Distant future. Humanity has colonised the solar system. Greedy megacorporations wage endless wars over natural resources, from the diamond caves on Mercury to the Martian deserts. Driven by their endless quest for more, reckless explorers disturbed something on the edges of the solar system: on the dark tenth planet, hidden for eras from human eyes, Darkness stirred. The Dark Legion, led by its Apostles and monstrous Nefarites, descends upon humanity. The order of Brotherhood tries to stop its onslaught and unite the megacorporations against a common enemy, but greed and old grudges are hard to overcome. Humanity’s own wickedness, supported by the Dark Legion’s minions infiltrating the society, may prove to be their undoing. The endless war rages on… who will prevail?

This is the setting of Doomtrooper universe, or, to be precise, the universe of Mutant Chronicles, a franchise popular in the 1990s that had long since faded nearly into oblivion. One of its aspects, the Doomtrooper collectible card game, is currently set for a revival in digital form under the management of professional game makers.

One of the iconic illustrations for the original Doomtrooper/Mutant Chronicles, “Imperial” by Paul Bonner

Mutant Chronicles shows a dark, dystopian cyberpunk world – not an unfamiliar setting, but very complex on closer look. Over 20 years ago, it had its own RPG franchise, a miniature war game (called “Warzone”) and of course the card game itself, Doomtrooper. In its own time, Doomtrooper was second in popularity to Magic: the Gathering, and it was probably the only other big collectible card game with a unique theme. The other card games in the mid-1990s were mostly represented by Star Wars, Star Trek, and Middle-Earth – all inspired by pre-existing worlds, but Doomtrooper had managed to find its audience without any boost from popularly known setting. It was, in a way, a sci-fi alternative to the fantasy Magic.

The Secret Cow Level game studio, led by Justin Reynard (Fallout: New Vegas, Alpha Protocol, Dungeon Siege III), underwent the task of tracking down the copyright owners of the original and now are in the process of re-making the once-popular card game for PC and online gaming. They started a campaign on Kickstarter to acquire the funding needed and the response was immense – they have reached their goal in just three days. Nonetheless, the campaign is still running (until the end of October) and the makers are promising the more funding they get, the more and better content the game will have.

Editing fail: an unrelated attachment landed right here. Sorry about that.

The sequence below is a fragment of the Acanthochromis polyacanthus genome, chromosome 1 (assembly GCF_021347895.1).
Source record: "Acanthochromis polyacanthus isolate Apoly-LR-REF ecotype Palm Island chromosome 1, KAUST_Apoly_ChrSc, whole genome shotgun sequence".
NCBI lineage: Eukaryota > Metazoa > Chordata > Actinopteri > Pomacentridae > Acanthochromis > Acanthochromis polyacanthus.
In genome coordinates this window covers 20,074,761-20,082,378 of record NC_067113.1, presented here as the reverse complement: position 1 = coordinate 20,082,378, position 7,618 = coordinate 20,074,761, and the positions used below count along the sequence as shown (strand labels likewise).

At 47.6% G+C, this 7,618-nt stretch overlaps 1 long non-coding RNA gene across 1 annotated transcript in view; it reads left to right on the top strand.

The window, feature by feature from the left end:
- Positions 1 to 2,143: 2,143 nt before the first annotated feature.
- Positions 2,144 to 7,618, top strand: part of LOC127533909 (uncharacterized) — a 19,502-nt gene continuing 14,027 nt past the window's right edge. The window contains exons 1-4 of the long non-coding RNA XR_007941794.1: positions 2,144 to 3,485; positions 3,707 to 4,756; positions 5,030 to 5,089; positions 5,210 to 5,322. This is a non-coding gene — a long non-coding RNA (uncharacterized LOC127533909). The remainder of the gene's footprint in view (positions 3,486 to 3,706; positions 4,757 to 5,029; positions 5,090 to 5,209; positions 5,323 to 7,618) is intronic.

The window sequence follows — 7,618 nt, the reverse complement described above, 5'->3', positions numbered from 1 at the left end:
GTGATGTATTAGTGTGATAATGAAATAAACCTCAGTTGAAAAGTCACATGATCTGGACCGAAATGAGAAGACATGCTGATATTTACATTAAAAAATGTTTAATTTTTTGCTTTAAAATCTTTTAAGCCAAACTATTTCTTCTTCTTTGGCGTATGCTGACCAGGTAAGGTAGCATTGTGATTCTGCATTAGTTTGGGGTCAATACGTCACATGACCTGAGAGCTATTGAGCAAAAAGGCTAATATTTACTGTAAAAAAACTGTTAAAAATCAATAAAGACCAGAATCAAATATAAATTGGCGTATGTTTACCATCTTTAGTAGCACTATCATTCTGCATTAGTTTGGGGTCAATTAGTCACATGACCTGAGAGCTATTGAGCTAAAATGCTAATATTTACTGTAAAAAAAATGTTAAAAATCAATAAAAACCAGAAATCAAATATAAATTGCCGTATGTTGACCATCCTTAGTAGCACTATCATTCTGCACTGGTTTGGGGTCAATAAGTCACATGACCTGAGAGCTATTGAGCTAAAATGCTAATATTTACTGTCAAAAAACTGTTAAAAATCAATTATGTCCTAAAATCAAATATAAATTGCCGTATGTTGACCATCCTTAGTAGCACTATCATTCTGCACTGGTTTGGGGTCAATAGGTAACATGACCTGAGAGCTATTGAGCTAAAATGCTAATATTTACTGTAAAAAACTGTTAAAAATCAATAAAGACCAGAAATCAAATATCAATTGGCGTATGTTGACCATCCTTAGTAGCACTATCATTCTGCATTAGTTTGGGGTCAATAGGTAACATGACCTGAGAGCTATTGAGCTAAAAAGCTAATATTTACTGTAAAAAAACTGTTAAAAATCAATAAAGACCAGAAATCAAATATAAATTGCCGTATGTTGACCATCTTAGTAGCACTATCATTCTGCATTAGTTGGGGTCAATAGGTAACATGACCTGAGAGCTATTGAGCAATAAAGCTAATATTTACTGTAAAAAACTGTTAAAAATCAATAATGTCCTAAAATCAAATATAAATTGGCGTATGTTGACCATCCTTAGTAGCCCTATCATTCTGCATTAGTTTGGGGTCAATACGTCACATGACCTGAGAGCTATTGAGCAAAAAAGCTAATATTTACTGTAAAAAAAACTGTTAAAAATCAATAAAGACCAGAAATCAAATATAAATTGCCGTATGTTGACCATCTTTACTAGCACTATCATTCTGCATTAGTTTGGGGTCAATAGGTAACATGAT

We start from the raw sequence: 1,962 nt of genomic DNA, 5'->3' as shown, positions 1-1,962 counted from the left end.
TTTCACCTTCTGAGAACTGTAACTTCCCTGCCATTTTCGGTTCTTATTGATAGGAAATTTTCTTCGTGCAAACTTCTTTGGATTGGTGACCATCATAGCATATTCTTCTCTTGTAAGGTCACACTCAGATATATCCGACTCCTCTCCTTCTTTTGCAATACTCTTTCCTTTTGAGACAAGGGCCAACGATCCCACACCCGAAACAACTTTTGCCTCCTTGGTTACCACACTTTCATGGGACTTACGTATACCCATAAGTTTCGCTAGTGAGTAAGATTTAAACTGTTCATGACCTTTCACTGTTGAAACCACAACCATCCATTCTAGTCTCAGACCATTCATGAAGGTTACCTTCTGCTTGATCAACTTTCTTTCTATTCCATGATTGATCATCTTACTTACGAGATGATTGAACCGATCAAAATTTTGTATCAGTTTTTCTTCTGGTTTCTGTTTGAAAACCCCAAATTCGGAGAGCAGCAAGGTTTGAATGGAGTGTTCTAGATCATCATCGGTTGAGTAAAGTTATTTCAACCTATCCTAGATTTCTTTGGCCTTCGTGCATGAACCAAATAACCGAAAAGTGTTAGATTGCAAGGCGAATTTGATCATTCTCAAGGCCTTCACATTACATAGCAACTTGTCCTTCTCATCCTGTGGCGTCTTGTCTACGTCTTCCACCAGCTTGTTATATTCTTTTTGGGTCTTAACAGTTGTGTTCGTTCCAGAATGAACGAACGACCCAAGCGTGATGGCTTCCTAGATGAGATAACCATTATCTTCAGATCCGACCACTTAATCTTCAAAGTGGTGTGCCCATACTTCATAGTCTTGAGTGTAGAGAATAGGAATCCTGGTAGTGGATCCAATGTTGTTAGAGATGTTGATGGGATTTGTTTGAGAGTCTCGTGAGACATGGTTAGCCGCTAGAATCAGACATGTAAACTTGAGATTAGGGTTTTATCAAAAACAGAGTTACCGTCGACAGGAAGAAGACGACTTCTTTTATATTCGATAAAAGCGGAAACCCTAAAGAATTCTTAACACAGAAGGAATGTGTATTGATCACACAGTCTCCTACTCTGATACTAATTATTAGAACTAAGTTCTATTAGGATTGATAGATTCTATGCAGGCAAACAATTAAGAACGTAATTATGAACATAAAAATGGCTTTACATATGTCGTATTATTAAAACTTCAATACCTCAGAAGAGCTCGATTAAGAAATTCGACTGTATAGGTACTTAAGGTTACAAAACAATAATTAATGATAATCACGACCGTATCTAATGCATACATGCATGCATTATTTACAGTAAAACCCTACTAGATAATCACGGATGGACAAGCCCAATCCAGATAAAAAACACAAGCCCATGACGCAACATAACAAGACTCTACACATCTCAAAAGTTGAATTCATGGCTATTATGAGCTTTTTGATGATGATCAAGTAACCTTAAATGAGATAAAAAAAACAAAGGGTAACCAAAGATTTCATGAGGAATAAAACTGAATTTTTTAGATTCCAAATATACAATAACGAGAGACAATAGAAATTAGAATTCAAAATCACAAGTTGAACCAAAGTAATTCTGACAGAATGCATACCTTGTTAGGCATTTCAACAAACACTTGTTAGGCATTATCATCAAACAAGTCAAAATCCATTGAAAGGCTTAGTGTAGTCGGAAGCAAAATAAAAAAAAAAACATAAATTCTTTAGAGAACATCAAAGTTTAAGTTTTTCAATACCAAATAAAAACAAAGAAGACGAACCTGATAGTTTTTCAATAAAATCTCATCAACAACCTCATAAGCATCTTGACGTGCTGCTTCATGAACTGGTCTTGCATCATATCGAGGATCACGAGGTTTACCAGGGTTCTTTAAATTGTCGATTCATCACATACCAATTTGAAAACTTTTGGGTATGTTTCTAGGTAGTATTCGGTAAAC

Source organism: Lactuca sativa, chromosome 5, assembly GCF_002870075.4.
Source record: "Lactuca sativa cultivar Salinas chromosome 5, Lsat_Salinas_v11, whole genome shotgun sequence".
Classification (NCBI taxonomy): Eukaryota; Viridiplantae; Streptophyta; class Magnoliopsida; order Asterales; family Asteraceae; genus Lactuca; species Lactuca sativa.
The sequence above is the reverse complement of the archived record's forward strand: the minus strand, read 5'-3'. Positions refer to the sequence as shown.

“Dark Legion”, another classic illustration for the original Doomtrooper, by Paul Bonner

A Doomtrooper game is based on acquiring Victory points for defeating your opponent’s Warriors, who can represent characters from any of the factions struggling for control of the Solar system. There is the Dark Legion (in Secret Cow Level’s game represented by Algeroth, the Dark Apostle of War – the remaining four Apostles could hopefully appear if the game’s development continues) opposed by the Brotherhood under the Cardinal’s leadership, there is the Cartel – united forces from all corporations affiliated with the Brotherhood – and then there are the Megacorporations themselves: Imperial with its Clan Warriors and soldiers loyal to the Queen, Capitol with its Free Marines, Mishima following the centuries-old code of honour, Bauhaus with its war machines, Hussars and elite Etoiles Mortant, and finally Cybertronic, the corporation specialised in enhancing its soldiers with the best technological implants.

The card version of Doomtrooper was known for its easy, yet interesting gameplay, flavourful setting and last but not least the funny names of some of its Special cards (cards representing events or special circumstances influencing the battle). How well is all this going to translate into the digital form remains to be seen, but the initial interest, the makers’ enthusiasm and devotion are promising something good. Brian Winter, the creator of original Doomtrooper, has been working with the team, which is both a sign of the makers taking their job seriously and a promise of remaining faithful to the original. If you wish to check the game out for yourselves (and possibly secure your own copy by contributing), you can take a look at Doomtrooper’s kickstarter at https://www.kickstarter.com/projects/framerate/doomtrooper-digital-collectible-card-game/ The campaign runs until 25th October 2017.